And the stunning conclusion:

Lastly, the Bush Doctrine has been seen in a strong attempt to gain international allies. To many, this may seem to be an odd statement, since most people in the United States view the Bush administration as an international public relations trainwreck. And it is true that the actions of the Bush administration have hurt our relationships with several nations. However, almost all of the nations with which relations have cooled are in Western Europe, which is beginning to exert less and less influence in the world abroad due to the modernization of South America and South-Eastern Asia, and it is in these last areas where the Bush administration has been truly successful.

The United States and India have long been allies, but President Bush has done much to strengthen the ties between the two countries. After the September 11 attacks, President Bush requested that India police the sea lanes from the Suez canal to Singapore, an importan responsibility that India was happy to accept. Both nations have worked closely together in responding to natural disasters, particularly the 2004 Southeast Asian Tsunami. In addition to this, trade with India has increased dramatically under the Bush administration, and it was President Bush, along with with Indian Prime Minister Manmohan Singh, who instituted the Trade Policy Forum to ensure better economic cooperation between the two nations. The growth of this partnership with India stands to have numerous long term benefits for the United States, and we would not be where we are now without President Bush.

Ten years ago, the common assertion was that the next world war would be one between the United States and China. Ten years ago, that was a possibility. The, hopefully, accidental bombing of the Chinese Embassy in Belgrade, followed relatively shortly after by the Hainan Island Incident, raised tensions higher than they had been in years, and though war was not at stake, things did not look good for U.S.-China relations. President Clinton apologized and arranged for payment for the incident in Belgrade, but the real turning point was the Letter of Two Sorries issued by Ambassador Joseph Prueher on behalf of the President. The genius of this letter is not only that it was an apology, but that it was an apology specifically tailored to Chinese cultural forms, and that it also included the possibility of a cessation of reconaissance on the Chinese border. Through the intervening years, the United States has worked closely with China in the War on Terror, and our economic partnership has increased dramatically. One striking example of how our relationship has changed is that President Bush has declared an official One China policy, and has rebuked the President of Taiwan when he has been too openly advocating a one China policy. One last remark here: Many people were critical of the fact that President Bush did not leave the Olympic games to deal with the developing crisis in Georgia. They have accused him of staying on vacation while one of our allies was attacked. However, this accusation misses the point of what he was doing, which was continuing to strengthen the relationship between the U.S. and China. To the Chinese, the Beijing Olympiad was the most important international event thus far this millenia, and the cost and painstaking preparation are proof of that. President Bush was specifically invited as an honored guest. Thus, while he was attending the Olympics, he was not on vacation, but was acting in an official diplomatic capacity. Had he left the Games in order to address the situation in Georgia, a situation over which he had no control, he would have deeply offended the Chinese government and damged U.S. relations with them.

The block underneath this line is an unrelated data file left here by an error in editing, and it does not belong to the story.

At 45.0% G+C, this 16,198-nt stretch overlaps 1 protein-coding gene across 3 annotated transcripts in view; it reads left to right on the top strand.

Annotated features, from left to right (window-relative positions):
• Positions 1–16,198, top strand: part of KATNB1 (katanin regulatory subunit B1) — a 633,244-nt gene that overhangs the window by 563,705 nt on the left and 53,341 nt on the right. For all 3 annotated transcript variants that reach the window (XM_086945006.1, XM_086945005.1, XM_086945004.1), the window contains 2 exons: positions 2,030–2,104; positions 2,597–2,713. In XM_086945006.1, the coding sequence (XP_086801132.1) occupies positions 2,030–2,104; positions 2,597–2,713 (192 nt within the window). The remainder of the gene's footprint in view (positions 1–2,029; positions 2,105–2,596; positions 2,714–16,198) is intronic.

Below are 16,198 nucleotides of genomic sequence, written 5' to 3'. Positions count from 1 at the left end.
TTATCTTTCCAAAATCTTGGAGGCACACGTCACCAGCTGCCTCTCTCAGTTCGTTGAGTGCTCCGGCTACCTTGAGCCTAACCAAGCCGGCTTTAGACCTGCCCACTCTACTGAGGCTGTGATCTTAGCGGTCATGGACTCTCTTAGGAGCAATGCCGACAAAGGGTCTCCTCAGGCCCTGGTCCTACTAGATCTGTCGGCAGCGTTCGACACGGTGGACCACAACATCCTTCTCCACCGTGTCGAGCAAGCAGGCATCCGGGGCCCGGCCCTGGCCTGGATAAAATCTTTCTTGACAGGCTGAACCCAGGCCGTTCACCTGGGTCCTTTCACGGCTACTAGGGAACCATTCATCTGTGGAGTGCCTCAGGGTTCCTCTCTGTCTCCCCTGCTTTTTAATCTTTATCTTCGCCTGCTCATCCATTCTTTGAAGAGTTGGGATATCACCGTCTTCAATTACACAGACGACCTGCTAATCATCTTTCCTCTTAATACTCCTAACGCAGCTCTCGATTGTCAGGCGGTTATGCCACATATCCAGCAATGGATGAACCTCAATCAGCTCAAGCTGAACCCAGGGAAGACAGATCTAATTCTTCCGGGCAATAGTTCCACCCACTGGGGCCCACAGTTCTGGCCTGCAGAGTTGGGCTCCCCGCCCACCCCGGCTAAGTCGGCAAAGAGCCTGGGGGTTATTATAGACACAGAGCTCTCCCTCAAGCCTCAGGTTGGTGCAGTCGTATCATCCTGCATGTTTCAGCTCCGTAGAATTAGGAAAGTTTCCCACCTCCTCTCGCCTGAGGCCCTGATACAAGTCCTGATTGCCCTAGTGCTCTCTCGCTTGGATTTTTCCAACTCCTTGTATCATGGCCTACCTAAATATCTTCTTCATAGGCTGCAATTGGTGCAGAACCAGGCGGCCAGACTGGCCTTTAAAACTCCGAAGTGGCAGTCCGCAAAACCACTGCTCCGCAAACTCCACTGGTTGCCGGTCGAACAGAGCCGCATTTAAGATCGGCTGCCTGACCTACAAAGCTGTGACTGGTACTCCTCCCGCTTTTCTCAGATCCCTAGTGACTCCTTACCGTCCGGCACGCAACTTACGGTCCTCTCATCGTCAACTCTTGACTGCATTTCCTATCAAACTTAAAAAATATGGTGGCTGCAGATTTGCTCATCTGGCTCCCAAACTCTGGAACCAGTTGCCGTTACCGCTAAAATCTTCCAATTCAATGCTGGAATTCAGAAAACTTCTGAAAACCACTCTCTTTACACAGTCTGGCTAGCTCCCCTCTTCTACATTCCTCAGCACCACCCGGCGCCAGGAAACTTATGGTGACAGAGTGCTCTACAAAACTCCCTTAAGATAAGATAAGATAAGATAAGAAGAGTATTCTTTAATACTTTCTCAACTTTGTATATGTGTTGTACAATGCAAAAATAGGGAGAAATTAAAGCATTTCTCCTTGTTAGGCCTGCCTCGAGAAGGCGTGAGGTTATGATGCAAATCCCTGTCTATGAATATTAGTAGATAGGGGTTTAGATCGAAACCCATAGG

Despite claims to the contrary, President Bush in no dullard. Though he has been thoroughly lambasted these past few years, I believe that time will show the true effectiveness of the Bush Doctrine. In twenty years, people will look at Bush the same way they view Reagan: as someone who made the world safe for America.